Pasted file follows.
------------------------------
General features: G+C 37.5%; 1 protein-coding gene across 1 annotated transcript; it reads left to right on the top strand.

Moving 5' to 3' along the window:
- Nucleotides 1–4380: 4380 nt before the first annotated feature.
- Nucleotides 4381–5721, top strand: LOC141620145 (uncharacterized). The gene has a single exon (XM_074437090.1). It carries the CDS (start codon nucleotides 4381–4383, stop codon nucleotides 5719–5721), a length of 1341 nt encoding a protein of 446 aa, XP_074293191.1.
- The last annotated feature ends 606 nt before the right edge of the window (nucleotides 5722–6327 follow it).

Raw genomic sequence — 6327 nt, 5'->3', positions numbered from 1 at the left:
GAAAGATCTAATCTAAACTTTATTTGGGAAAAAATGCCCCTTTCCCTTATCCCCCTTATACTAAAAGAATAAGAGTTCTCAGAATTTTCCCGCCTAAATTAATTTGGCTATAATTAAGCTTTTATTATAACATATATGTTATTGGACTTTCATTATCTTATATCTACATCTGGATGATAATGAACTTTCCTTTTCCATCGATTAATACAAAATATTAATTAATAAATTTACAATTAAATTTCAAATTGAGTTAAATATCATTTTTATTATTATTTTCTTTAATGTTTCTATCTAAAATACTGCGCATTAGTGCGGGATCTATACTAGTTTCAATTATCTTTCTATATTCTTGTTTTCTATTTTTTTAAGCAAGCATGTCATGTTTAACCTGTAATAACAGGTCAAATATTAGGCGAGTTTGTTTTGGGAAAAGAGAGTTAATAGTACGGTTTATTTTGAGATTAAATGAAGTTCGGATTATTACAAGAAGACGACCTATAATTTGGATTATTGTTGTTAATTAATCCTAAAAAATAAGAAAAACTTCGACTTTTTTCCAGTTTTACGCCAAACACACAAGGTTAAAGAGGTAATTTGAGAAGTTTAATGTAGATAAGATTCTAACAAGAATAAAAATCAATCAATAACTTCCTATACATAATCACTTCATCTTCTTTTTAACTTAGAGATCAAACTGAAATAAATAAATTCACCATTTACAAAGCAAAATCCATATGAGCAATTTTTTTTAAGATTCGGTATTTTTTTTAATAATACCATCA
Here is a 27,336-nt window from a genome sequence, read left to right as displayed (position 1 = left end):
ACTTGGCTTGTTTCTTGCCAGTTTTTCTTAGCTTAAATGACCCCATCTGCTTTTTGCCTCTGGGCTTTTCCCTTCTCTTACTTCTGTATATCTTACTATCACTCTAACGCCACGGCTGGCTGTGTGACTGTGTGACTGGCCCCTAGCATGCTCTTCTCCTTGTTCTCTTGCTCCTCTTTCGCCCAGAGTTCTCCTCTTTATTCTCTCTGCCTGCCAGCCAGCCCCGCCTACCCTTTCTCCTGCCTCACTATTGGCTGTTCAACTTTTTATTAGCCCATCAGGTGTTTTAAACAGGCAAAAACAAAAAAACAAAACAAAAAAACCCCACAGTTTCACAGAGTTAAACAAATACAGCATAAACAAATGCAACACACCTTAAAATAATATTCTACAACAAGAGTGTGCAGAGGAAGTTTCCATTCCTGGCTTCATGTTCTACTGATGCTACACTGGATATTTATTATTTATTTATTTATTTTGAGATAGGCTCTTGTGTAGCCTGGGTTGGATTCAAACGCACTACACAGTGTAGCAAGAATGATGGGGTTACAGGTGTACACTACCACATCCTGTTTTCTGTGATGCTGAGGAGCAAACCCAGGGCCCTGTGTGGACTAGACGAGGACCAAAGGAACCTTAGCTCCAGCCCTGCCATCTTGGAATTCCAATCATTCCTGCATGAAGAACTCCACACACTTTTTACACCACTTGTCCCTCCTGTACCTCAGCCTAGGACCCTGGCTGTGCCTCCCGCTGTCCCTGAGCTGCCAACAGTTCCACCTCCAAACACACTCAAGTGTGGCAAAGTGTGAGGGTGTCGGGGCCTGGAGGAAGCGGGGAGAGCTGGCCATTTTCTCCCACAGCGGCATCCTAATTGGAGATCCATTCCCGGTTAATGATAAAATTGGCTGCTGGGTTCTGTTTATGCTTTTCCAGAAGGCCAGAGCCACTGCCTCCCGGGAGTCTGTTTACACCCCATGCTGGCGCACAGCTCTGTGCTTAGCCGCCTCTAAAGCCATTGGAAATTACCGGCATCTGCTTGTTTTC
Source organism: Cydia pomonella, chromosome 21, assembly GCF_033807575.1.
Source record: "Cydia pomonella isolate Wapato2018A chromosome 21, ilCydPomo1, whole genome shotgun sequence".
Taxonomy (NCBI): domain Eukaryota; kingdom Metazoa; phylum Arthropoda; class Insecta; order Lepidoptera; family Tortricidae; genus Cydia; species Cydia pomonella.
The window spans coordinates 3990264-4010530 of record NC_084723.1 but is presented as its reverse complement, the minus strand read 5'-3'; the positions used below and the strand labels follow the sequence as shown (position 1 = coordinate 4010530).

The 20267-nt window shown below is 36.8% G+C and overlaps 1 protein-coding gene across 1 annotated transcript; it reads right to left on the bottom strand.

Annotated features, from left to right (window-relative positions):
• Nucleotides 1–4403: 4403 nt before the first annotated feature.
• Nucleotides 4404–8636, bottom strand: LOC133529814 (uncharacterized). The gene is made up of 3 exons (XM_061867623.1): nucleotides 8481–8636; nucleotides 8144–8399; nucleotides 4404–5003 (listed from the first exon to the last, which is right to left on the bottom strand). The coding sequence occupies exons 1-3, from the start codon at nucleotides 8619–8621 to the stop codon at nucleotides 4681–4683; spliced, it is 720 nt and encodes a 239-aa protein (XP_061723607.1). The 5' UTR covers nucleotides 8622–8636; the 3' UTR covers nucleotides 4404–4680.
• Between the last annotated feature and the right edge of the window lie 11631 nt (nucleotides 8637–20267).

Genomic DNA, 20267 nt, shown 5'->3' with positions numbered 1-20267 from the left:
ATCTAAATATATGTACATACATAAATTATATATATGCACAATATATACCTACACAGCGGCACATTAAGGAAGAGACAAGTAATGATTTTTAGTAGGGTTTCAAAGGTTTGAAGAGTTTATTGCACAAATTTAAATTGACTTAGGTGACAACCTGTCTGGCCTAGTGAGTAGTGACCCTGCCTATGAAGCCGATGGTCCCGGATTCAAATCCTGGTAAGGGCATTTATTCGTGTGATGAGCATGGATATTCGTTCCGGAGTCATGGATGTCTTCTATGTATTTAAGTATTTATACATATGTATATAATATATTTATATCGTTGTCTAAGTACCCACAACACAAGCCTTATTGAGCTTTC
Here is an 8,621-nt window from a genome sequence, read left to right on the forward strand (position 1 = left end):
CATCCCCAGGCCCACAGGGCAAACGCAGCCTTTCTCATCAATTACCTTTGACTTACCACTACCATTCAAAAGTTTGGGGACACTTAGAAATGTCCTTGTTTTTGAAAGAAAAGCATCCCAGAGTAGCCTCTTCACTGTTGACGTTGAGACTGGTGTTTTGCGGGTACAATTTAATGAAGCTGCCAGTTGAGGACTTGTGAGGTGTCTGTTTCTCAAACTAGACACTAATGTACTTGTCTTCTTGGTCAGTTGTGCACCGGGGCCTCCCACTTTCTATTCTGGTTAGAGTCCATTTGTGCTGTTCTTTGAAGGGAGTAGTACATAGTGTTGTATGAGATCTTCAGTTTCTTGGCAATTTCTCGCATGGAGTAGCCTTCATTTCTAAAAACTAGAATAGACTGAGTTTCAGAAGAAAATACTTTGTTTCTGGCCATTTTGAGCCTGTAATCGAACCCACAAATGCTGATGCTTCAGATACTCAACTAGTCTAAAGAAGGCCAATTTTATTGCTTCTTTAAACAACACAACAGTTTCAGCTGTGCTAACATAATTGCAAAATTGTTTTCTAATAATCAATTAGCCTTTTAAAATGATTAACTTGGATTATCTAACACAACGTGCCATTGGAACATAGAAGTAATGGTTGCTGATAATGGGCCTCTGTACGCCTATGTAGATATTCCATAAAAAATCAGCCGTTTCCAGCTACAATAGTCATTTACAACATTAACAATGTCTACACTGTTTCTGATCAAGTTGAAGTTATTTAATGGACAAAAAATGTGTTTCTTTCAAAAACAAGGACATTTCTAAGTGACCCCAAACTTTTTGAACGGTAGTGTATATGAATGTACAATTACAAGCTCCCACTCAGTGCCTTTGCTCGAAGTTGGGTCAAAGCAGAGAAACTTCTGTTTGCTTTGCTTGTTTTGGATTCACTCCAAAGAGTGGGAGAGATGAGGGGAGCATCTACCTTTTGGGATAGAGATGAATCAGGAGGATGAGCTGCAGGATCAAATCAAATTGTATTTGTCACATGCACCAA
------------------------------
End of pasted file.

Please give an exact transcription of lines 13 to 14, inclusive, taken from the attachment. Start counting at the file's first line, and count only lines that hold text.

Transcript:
The window spans coordinates 3990264-4010530 of record NC_084723.1 but is presented as its reverse complement, the minus strand read 5'-3'; the positions used below and the strand labels follow the sequence as shown (position 1 = coordinate 4010530).

The 20267-nt window shown below is 36.8% G+C and overlaps 1 protein-coding gene across 1 annotated transcript; it reads right to left on the bottom strand.